Consulting engineers help carve out New Windsor-Detroit border crossing
January 5, 2009
By Canadian Consulting Engineer
On December 31, the environmental assessment report for a major new border crossing into the U.S. from Windsor, Ont...
On December 31, the environmental assessment report for a major new border crossing into the U.S. from Windsor, Ontario to Detroit, Michigan was filed.
The report recommends a new “end to end” crossing that links Highway 401 in Ontario to the U.S. highway network.
The plan will extend Highway 401 from the outskirts of Windsor, north through the city to the crossing point. The new Windsor-Essex Parkway will be a six-lane, below-grade freeway with a series of tunnels and 300 acres of green space. The inspection plaza will have toll booths, customs offices, and duty free shops and a 17-hectare security buffer zone. The new bridge over the Detroit River will be approximately five kilometres west of the existing Ambassador Bridge. It could be either a suspension bridge or a cable-stayed bridge, “to be determined after discussions with prospective builders.”
In Canada, several consulting engineering companies have been involved in the four-year studies to prepare the environmental assessment plans. URS Canada was retained as lead consultants by the Ontario Ministry of Transportation in coordination with Transport Canada. The subconsultants included: Golder (geotechnical), SENS (air), RWDI (air), Stantec (preliminary design), LGL (ecological), PMA (landscape); Archaeological Services (archaeology), Hemson (land acquisition), IBI (traffic demand).
A joint initiative of both Canada and the U.S., the new crossing is intended to ease long truck waits at the Windsor-Detroit border, which is North America’s busiest commercial land border crossing. The border already has four crossings, including the Ambassador Bridge which carries most of the truck traffic, the Detroit-Windsor Tunnel, which is limited in size and carries mostly commuter traffic, a train tunnel, and a ferry that takes only trucks carrying hazardous materials.
Creating a new crossing to ease the situation for commercial truck traffic and give better security through redundancy has been a priority of both countries. The federal U.S. and Canadian governments, and the governments of Ontario and Michigan are all supporting and funding the new proposals, with plans being organized by a special bi-national Detroit River International Crossing (DRIC) study team (DRIC).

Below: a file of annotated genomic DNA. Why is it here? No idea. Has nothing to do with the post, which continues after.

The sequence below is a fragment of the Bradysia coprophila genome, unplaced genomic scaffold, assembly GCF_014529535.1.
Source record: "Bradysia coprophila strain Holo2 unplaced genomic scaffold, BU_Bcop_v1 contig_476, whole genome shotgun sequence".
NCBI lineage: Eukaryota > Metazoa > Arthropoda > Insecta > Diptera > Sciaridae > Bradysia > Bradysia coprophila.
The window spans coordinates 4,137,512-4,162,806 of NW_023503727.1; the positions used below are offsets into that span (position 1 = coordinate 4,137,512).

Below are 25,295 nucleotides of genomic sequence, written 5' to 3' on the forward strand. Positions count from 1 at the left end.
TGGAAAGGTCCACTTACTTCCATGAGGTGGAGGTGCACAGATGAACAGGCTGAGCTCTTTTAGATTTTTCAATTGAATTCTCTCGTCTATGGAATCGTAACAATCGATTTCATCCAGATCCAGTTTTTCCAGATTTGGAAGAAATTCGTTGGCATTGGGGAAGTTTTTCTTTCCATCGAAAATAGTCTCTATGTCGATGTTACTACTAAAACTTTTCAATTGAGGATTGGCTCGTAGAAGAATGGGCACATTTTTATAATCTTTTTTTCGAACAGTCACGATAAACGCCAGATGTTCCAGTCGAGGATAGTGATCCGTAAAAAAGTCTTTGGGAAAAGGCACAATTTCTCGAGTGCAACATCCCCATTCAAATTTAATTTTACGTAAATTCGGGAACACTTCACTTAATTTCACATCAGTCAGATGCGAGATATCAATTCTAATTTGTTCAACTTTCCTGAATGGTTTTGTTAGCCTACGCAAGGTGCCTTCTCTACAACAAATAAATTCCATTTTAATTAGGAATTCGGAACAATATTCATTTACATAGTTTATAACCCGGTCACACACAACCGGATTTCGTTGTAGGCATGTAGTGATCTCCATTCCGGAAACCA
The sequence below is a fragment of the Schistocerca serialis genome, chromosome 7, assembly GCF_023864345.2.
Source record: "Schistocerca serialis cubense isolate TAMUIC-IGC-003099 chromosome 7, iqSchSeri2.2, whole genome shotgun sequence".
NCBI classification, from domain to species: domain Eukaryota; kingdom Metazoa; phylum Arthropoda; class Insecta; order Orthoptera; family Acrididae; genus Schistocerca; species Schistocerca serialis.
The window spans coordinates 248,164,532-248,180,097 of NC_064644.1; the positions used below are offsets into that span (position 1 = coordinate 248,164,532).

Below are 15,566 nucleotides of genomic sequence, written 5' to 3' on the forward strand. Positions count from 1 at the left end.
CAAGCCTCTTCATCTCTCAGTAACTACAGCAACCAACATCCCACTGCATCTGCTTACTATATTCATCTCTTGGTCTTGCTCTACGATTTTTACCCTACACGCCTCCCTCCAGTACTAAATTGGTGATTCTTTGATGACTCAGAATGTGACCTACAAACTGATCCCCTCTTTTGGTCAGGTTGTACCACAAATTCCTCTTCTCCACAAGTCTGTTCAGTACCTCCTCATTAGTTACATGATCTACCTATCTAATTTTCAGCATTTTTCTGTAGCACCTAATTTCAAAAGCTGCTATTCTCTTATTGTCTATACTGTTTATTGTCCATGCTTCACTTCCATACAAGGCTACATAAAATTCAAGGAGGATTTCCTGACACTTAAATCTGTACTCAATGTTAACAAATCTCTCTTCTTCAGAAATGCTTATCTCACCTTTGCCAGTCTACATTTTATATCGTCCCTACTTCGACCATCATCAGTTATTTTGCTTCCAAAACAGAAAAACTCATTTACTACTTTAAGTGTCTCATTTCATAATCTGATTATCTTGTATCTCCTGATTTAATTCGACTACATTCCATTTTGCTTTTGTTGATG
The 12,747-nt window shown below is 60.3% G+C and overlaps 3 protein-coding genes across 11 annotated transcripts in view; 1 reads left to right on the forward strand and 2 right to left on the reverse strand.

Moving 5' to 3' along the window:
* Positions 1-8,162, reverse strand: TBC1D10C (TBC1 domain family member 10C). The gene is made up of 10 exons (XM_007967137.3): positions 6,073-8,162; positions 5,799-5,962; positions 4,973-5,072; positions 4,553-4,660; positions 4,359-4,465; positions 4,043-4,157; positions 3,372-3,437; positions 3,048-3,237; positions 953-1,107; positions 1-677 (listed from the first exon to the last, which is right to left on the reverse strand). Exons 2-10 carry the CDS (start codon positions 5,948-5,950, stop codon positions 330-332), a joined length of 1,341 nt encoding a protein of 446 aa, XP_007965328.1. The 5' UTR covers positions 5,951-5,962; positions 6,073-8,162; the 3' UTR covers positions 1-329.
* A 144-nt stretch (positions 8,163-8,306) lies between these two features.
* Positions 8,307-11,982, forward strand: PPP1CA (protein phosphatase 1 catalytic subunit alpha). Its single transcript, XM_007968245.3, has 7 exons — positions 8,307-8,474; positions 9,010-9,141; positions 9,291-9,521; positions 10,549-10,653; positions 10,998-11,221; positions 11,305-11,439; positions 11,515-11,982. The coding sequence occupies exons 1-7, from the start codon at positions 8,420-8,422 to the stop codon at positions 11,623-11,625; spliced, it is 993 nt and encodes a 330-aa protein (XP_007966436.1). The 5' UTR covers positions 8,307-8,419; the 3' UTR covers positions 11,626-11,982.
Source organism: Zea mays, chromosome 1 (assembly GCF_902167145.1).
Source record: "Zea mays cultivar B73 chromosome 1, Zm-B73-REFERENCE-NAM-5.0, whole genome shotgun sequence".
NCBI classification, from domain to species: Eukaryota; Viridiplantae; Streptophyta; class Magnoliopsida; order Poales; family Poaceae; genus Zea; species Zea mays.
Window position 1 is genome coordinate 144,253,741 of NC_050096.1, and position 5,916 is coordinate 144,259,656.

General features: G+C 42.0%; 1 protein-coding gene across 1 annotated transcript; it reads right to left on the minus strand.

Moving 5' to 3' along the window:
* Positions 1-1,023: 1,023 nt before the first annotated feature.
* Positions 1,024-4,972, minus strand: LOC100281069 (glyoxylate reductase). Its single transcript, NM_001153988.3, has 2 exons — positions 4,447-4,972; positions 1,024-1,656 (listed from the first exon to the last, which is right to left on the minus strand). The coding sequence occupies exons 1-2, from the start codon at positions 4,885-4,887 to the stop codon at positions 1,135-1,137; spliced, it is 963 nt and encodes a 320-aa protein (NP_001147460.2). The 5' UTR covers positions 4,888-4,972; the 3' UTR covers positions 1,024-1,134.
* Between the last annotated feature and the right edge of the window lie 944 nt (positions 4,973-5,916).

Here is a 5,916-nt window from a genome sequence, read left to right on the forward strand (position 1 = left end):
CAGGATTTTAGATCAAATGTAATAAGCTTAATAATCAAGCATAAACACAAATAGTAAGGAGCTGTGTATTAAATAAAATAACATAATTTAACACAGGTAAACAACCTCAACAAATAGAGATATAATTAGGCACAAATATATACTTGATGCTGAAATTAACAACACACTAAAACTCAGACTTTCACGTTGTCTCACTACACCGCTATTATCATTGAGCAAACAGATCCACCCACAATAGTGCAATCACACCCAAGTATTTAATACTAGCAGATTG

A spokesperson with Transport Canada in Windsor said that they hope the Canadian Environmental Assessment will be approved this year. (The federal and Ontario environmental approval process was combined for the project.) If the EA meets approval, construction on the new parkway in Ontario could begin by the end of this year, while the inspection plaza and bridge would take another four or five years. The highway project alone would create an estimated 12,000 jobs in a region hard hit by the slowdown in the automobile industry.
Numerous technical studies and public consultations have been held on the proposals, including seven rounds of public information open houses and more than 300 meetings with community groups, stakeholders and others.
The U.S. environmental approval process is also under way and approval is expected in 2009.
At one point, the Detroit International Bridge Company which owns the existing Ambassador Bridge, proposed building a second bridge span near that existing bridge. However, this privately funded alternative was opposed by communities on the Michigan side of the border.
The recommended location for the border inspection plaza in Windsor is in the Brighton Beach industrial area to the west of the city, in an area bounded by Broadway Street on the south, Chappus Street on the north, the Detroit river on the west and a railway on the east. The DRIC’s Environmental Assessment Report for the new proposal is available for public review and comments from January 9 to February 27, 2009, and can be downloaded at www.partnershipborderstudy.com